“I don’t buy expensive art, I would definitely buy a ceramic bunny or ceramic chicken [more] than I would buy [something for] five or six thousand dollars,” Vieau said. “It’s not that I don’t appreciate it, it’s just that those things really make me smile. I don’t feel bad when I want to change things around, and for me that’s what it’s all about.” If you’re already a fan of thrifting, this is music to your ears.

Use meaningful items to bring in pops of color. 

While Vieau stays true to sticking with a black and white palette with neutrals mixed in, he loves to add a pop of color through items that are meant to stick out. “It depends on what anchors the room, I’ll make sure I highlight that with a pop of color,” Vieau mentioned. “If there’s a chair or a sofa that I feel has the ability to brighten up, then I’ll upholster it into a color that I think really, really works.” And if you have a meaningful item that already has that pop of color, like a souvenir or a family heirloom, put it on display in an all-neutral room to let it shine.

A perk of being a set decorator is that you can buy prop items after filming wraps, so once Veanu finished with “The Shape of Water,” he took home 75 pairs of the main character Elisa’s shoes that were hand-dyed to look like colors of the water. “I’m going to do a feature wall at some point where I can get them all up,” Vieau explained.

Put thought into your bathroom. 

Vieau’s favorite room that he’s designed at home is his place of zen: the bathroom. In order to achieve such serenity, Vieau made it Scandinavian-inspired by design, filled with simplistic function that created a minimalist, clean feel that mimicked the feeling of going to a spa. “I want it to be all about comfort and function,” Vieau said. “For me, it was a steam shower and clean black and white tile, very big bathroom, with not a lot in it.”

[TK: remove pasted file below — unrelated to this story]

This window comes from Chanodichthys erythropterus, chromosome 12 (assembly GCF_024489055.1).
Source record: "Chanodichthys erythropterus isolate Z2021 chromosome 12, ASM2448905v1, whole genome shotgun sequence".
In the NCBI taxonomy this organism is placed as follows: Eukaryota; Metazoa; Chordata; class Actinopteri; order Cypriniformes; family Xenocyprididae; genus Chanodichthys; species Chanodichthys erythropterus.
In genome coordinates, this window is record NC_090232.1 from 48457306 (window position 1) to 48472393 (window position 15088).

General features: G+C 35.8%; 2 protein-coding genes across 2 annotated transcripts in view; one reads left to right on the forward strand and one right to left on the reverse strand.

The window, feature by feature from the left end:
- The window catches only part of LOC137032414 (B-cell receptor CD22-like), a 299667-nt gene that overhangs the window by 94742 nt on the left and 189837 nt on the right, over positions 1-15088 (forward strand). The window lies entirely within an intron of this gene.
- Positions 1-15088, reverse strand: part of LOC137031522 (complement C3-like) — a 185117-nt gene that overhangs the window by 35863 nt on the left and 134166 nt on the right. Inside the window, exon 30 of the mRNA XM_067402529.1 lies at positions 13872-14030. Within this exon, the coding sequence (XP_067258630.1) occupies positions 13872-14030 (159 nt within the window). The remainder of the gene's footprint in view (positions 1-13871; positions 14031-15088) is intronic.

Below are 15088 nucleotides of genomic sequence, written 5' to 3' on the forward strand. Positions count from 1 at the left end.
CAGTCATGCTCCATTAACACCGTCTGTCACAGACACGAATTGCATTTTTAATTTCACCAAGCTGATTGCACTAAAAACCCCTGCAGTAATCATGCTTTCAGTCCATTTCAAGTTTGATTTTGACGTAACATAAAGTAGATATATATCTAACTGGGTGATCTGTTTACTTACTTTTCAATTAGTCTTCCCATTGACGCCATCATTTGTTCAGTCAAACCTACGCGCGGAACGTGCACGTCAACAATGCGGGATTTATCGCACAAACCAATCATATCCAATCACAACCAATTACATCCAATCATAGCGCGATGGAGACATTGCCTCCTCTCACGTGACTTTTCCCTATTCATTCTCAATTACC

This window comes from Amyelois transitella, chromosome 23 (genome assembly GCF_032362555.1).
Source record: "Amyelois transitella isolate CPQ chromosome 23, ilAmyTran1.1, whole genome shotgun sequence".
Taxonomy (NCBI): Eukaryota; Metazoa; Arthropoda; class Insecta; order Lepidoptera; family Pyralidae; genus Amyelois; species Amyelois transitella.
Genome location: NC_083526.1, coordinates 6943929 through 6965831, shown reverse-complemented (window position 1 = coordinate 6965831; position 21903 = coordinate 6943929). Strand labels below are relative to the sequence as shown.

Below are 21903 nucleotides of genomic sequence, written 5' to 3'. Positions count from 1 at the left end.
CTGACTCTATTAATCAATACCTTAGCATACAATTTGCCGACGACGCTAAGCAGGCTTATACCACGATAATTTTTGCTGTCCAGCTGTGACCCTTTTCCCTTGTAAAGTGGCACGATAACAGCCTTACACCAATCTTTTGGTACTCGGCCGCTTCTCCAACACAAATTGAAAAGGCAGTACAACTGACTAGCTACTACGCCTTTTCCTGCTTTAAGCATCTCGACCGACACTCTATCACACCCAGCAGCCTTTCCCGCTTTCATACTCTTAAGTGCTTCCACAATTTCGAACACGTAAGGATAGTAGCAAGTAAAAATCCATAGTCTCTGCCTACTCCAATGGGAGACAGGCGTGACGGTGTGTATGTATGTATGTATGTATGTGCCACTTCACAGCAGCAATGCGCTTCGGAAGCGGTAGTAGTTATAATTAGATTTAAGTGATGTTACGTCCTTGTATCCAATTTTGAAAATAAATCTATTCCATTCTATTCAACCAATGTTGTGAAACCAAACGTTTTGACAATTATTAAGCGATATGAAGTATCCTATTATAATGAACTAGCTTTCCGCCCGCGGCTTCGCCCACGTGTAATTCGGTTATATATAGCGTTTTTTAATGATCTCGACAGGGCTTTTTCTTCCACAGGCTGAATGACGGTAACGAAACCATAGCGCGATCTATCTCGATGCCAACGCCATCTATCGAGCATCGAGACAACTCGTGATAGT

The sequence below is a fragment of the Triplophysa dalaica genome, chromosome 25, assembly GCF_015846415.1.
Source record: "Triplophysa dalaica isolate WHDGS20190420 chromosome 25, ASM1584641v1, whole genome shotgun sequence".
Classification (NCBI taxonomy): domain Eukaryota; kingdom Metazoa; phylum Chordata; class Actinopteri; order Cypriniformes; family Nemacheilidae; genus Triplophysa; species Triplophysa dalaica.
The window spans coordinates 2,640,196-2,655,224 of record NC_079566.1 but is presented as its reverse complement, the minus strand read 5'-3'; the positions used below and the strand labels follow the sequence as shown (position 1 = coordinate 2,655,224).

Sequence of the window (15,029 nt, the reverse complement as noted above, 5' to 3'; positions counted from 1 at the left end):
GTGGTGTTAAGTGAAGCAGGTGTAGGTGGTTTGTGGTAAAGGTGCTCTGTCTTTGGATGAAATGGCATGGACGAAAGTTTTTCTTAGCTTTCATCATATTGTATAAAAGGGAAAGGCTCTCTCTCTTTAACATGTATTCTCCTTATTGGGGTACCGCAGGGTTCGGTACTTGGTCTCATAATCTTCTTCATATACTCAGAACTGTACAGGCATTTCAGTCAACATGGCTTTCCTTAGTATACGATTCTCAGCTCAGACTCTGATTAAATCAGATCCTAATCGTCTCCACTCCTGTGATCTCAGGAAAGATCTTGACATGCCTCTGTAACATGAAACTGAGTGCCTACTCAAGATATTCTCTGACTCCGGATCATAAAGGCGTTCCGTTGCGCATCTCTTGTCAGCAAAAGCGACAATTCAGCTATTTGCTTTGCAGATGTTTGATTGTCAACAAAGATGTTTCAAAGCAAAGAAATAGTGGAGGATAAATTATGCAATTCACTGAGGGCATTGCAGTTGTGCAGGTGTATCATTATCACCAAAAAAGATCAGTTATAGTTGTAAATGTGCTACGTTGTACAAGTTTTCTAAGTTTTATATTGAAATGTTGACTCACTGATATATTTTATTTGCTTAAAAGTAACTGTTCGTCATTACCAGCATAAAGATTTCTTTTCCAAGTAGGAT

Use light colors to brighten up a dark room. 

Another reason Vieau likes using the color white — it naturally brightens up a room, regardless of how much natural light you get. Vieau explains that in general, using light colors in an otherwise darker space allows you to maximize whatever light already exists there. “The only way to maximize a space is to make it as bright as possible, and to me, it’s [using] really bright colors that you can live with because they reflect a lot of light and they’ll maximize the light in that place very easily,” Vieau said.

Be patient in finding what design works for you. 

Even though Vieau decorates for a living, he emphasized that establishing a well-designed space that works for him didn’t happen overnight — it takes time to figure it all out. “It wasn’t until I got over the age of 50 that I really started to be able to recognize what really works for me,” Vieau mentioned. “I work 24-7, so for me, the last thing I always try to consider is myself.” But he recently decided to change that by buying what he’s calling an “early retirement house” to prioritize his mind and spirit, starting over and creating the perfect home for him from scratch.

So, Vieau’s overarching takeaways: spend time figuring out what’s best for you, and learn about yourself through the trial and error process. Play around with colors and decorations, and remember that nothing is permanent. Create a bathroom that you can escape to. Oh, and add a ceramic animal into the equation every once in a while. Life is short!